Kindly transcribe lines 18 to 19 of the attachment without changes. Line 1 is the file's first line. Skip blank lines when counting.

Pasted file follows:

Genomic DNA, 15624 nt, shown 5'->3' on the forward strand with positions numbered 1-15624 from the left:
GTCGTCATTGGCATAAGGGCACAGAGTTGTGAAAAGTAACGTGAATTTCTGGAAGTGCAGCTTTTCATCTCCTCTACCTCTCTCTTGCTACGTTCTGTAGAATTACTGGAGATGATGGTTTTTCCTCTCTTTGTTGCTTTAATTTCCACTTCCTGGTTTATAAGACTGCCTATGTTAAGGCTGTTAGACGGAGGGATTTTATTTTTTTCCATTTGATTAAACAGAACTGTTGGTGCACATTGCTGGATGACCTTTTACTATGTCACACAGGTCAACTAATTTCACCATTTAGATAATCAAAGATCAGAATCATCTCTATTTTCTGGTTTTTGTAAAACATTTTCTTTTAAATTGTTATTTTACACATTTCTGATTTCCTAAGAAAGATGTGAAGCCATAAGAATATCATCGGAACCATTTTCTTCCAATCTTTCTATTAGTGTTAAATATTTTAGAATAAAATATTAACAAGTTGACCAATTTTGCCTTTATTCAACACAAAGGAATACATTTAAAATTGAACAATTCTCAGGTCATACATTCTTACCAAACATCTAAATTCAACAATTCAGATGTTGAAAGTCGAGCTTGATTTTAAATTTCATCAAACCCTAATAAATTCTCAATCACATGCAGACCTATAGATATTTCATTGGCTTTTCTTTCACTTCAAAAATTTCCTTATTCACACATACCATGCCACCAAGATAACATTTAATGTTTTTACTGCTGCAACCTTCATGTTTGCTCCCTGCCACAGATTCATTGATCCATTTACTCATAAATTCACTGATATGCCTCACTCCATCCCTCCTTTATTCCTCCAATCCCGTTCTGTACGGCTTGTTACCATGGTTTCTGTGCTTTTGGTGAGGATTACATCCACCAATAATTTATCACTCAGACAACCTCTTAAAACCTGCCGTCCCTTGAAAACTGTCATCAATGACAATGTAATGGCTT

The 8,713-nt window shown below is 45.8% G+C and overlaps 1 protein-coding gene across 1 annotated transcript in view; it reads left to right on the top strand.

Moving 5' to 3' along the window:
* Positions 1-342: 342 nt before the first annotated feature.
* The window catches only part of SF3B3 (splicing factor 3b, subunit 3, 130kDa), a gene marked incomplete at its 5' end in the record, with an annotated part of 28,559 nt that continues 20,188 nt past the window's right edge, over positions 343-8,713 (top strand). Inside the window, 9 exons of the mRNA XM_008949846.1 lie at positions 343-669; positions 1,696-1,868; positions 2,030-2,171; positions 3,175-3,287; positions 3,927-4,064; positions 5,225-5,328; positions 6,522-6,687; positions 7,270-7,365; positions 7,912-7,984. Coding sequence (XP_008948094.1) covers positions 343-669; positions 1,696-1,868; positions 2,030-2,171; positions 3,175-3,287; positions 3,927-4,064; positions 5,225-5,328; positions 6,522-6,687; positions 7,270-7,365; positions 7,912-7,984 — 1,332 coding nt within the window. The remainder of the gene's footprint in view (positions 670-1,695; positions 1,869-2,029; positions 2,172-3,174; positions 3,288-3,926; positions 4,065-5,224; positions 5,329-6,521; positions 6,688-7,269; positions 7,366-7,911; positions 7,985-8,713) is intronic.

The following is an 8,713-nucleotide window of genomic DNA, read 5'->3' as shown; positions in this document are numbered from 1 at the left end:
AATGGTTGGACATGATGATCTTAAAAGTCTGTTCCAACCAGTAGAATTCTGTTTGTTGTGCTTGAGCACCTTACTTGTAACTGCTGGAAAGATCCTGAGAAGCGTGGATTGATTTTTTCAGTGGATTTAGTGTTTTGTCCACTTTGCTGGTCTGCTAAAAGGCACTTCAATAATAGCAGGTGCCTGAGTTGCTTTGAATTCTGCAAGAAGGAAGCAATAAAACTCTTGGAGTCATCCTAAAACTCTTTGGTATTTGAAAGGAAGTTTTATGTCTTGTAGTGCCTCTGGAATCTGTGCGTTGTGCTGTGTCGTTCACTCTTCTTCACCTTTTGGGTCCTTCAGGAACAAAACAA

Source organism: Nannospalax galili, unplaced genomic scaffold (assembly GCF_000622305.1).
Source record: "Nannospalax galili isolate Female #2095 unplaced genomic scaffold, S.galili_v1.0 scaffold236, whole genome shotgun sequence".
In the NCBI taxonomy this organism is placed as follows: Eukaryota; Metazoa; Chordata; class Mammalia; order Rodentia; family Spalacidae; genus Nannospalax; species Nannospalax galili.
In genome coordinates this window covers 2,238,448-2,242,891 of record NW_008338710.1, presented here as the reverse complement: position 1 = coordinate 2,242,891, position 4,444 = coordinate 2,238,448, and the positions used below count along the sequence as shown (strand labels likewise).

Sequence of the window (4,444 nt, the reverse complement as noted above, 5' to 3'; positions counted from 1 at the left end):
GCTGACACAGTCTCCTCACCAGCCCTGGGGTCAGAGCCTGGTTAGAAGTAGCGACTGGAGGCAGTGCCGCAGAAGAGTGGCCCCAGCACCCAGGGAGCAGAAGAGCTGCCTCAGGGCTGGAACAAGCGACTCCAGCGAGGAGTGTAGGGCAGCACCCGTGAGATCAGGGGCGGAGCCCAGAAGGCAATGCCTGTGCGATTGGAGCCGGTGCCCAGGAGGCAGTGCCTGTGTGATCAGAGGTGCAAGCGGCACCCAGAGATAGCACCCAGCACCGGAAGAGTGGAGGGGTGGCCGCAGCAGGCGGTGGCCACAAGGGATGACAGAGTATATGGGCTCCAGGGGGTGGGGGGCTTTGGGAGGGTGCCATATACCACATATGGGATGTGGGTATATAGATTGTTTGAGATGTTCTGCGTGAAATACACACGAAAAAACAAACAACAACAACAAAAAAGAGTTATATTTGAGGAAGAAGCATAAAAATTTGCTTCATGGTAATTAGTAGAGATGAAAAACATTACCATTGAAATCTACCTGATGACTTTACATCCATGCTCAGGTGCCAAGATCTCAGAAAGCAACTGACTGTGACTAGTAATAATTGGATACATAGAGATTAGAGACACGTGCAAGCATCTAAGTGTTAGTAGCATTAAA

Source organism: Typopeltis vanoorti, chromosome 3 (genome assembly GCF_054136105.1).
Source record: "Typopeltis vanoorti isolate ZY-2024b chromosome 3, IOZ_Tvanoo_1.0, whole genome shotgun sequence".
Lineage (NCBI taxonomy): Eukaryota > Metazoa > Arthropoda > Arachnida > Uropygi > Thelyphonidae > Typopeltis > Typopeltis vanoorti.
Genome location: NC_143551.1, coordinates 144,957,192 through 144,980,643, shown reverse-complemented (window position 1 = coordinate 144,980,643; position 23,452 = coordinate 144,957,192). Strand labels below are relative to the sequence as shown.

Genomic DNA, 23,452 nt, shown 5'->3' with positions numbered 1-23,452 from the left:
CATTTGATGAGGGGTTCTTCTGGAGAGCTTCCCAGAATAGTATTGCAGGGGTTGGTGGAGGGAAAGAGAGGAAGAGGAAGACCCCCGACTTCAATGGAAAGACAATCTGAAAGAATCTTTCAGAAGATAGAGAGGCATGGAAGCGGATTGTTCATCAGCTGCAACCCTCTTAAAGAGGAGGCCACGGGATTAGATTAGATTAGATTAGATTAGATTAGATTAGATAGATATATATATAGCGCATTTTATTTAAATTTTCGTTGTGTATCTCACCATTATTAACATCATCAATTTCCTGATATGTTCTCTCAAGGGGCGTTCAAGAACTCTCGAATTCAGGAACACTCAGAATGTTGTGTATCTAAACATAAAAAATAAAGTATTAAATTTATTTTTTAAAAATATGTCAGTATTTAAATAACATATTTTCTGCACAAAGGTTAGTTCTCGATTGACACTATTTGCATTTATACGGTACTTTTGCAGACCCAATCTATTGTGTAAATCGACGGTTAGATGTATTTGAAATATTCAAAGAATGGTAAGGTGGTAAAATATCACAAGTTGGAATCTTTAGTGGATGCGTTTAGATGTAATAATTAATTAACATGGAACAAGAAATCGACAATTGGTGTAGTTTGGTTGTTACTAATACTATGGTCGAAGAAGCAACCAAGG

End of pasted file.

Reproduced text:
Genome location: NC_143551.1, coordinates 144,957,192 through 144,980,643, shown reverse-complemented (window position 1 = coordinate 144,980,643; position 23,452 = coordinate 144,957,192). Strand labels below are relative to the sequence as shown.

Genomic DNA, 23,452 nt, shown 5'->3' with positions numbered 1-23,452 from the left: